After the British Prime Minister Theresa May triggered Article 50, formally kicking off the two-year Brexit process to leave the European Union (EU) after 44 years, EU leaders not only mourned the irreversible split, they accused her of “lumping terror together with trade.”
In a six-page letter to European Council President Donald Tusk invoking Article 50 of the Lisbon Treaty, and officially notifying the EU of Britain’s decision to withdraw from the 28-country bloc, May issued a blatant threat to European negotiators over Europe’s future security.
“If, however, we leave the European Union without an agreement, the default position is that we would have to trade on World Trade Organization terms. In security terms, a failure to reach agreement would mean our cooperation in the fight against crime and terrorism would be weakened,” she wrote.
Gianni Pittella, the leader of the Socialist bloc in the European parliament, was quoted by The Guardian as saying:
“It would be outrageous to play with people’s lives in these negotiations. This has not been a good start by Theresa May. It feels like blackmail, but security is good for all our citizens and not a bargaining chip. We still hope that Theresa May can get back on the right track. This was not a smart move.”
In January, May alarmed European leaders with threats to turn Britain into a tax haven if the EU’s trade offer isn’t good enough. But in her letter to the EU, officially announcing that the UK was leaving, she insisted “the U.K.’s vote to leave the EU was no rejection of the values we share as fellow Europeans” and promised “Britain won’t be cherry picking elements of single market membership.”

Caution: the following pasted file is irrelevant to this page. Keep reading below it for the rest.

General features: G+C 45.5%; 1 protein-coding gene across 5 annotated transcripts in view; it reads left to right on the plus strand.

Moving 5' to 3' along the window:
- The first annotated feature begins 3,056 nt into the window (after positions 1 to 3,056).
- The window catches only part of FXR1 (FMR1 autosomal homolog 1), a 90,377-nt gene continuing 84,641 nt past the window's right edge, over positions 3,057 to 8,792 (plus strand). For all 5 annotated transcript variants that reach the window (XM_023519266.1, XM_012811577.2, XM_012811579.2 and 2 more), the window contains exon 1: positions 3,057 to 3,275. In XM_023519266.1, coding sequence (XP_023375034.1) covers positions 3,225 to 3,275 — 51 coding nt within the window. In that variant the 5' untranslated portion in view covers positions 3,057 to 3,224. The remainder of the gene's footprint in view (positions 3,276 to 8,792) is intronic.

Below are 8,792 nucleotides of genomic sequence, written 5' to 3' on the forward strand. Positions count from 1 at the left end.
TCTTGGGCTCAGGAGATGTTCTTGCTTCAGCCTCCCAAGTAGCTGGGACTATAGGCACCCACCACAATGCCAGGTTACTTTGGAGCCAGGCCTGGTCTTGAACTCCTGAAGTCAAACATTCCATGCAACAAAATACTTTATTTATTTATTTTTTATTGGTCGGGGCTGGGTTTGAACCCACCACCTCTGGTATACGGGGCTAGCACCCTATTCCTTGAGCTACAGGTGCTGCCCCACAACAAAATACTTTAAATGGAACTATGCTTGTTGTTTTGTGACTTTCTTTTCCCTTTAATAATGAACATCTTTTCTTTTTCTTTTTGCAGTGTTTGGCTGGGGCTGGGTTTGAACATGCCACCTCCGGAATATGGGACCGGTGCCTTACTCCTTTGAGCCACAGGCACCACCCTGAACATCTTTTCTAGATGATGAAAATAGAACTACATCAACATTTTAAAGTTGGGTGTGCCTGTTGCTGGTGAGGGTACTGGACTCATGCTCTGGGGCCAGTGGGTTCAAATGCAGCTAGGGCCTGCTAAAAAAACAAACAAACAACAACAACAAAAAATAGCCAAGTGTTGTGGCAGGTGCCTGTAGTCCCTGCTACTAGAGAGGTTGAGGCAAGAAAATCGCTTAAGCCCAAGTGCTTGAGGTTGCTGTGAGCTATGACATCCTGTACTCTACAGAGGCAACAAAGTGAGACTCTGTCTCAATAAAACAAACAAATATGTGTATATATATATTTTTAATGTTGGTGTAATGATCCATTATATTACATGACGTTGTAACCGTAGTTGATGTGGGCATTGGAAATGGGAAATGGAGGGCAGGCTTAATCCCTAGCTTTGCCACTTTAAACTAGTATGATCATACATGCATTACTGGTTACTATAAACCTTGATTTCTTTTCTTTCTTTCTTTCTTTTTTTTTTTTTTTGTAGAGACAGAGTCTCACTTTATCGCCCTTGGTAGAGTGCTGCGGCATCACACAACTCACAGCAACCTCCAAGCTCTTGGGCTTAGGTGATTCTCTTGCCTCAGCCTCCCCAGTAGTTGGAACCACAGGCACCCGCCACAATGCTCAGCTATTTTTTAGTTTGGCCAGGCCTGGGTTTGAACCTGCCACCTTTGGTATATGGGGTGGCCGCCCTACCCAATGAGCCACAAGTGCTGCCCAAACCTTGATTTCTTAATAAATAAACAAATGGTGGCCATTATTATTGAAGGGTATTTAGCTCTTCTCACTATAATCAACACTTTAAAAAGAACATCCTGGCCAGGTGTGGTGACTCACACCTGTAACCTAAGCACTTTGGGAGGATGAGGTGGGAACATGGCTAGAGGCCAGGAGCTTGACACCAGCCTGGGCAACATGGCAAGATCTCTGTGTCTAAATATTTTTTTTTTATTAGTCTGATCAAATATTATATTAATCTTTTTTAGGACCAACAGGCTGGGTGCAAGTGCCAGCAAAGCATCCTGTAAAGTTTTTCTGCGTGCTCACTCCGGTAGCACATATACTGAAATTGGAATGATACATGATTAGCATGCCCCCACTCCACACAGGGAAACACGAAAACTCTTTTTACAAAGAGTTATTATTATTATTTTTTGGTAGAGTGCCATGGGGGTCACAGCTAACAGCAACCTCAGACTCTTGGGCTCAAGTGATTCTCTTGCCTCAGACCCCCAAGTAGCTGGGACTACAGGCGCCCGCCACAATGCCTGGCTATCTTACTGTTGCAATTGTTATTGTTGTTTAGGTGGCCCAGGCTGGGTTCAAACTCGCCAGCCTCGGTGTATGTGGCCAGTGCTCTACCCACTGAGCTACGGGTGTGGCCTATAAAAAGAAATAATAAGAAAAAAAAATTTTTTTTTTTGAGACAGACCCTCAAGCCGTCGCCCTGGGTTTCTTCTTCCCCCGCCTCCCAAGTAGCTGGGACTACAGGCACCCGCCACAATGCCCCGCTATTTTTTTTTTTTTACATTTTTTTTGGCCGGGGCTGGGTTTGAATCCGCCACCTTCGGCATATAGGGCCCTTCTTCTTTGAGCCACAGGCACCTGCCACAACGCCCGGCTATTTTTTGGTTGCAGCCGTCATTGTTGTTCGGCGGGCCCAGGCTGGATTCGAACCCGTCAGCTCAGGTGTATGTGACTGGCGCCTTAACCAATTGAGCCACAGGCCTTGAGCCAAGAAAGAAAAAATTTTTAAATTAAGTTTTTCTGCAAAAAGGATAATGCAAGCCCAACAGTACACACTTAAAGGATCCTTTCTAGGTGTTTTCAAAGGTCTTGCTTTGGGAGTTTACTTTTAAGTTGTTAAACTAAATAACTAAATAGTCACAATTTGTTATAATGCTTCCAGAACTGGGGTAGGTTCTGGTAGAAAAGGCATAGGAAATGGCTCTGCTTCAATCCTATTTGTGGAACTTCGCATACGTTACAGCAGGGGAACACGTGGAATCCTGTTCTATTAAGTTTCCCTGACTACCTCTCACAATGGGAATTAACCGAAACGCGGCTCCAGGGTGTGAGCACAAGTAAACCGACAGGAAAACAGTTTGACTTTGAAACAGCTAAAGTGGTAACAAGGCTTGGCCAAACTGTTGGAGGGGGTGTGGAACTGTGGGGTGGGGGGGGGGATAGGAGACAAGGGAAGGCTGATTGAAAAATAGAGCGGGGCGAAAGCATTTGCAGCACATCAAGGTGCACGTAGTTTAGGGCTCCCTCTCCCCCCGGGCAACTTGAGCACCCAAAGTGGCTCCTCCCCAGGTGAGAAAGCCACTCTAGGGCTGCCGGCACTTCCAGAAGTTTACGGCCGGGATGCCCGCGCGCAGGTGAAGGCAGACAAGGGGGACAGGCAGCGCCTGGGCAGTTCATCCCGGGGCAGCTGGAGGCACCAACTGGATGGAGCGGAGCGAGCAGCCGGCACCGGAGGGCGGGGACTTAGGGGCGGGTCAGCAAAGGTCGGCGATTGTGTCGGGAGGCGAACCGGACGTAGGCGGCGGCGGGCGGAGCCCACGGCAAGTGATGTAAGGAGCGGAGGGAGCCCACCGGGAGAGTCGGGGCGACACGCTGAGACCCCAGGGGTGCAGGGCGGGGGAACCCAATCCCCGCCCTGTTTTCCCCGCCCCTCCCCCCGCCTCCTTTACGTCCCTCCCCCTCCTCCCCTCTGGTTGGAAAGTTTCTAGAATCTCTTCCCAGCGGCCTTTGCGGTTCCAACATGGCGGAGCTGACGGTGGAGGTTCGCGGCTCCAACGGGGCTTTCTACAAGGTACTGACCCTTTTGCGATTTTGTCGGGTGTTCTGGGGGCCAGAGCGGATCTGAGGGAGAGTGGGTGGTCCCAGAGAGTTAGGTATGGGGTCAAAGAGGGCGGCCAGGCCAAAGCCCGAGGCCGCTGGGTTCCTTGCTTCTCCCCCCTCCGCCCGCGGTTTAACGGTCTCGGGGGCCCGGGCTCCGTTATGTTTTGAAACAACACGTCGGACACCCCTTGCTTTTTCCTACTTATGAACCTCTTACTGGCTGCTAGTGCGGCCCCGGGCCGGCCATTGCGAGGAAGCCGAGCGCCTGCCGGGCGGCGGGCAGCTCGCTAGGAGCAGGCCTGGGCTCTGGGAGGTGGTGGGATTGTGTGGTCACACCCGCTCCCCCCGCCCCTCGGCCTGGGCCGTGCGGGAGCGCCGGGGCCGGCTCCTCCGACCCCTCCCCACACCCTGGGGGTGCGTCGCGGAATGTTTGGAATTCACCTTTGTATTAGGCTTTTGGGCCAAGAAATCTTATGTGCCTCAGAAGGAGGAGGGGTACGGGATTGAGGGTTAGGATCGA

Nevertheless, EU leaders and netizens expressed their unhappiness as newspapers across the globe featured the landmark moment on front pages.
Jean-Claude Juncker, the European commission president, said the UK’s decision to quit the block was a “choice they will regret one day.” Tusk, speaking shortly after receiving article 50, remarked: “We already miss you. Thank you and goodbye.”
Die Welt puts out a Mayday distress signal as Britannia seeks to rule the waves with an e.e. of 3.6 per cent in her sails. pic.twitter.com/tIWS4FRggu
— Fraser Stoddart (@sirfrasersays) March 29, 2017
— FrancoBritishChamber (@fbcci) March 29, 2017
— Mariano Rajoy Brey (@marianorajoy) March 29, 2017
— EU Commission Malta (@ECRepMalta) March 29, 2017
— Charles Michel (@CharlesMichel) March 29, 2017
— eimear ✨ (@eimearod) March 29, 2017
Calling the country to unite on #brexitday ? Ridiculous! We should never, ever unite around something we know is deeply, utterly wrong.
— Elizabeth Bangs (@ElizabethBangs) March 29, 2017
— Martin Daubney (@MartinDaubney) March 29, 2017
— Lily (@lilyallen) March 29, 2017
One of the saddest days in the last 200 years of British political history; one of the greatest acts of self-harm. Heartbreaking. pic.twitter.com/GxUk1qnvUm
— Alain de Botton (@alaindebotton) March 28, 2017
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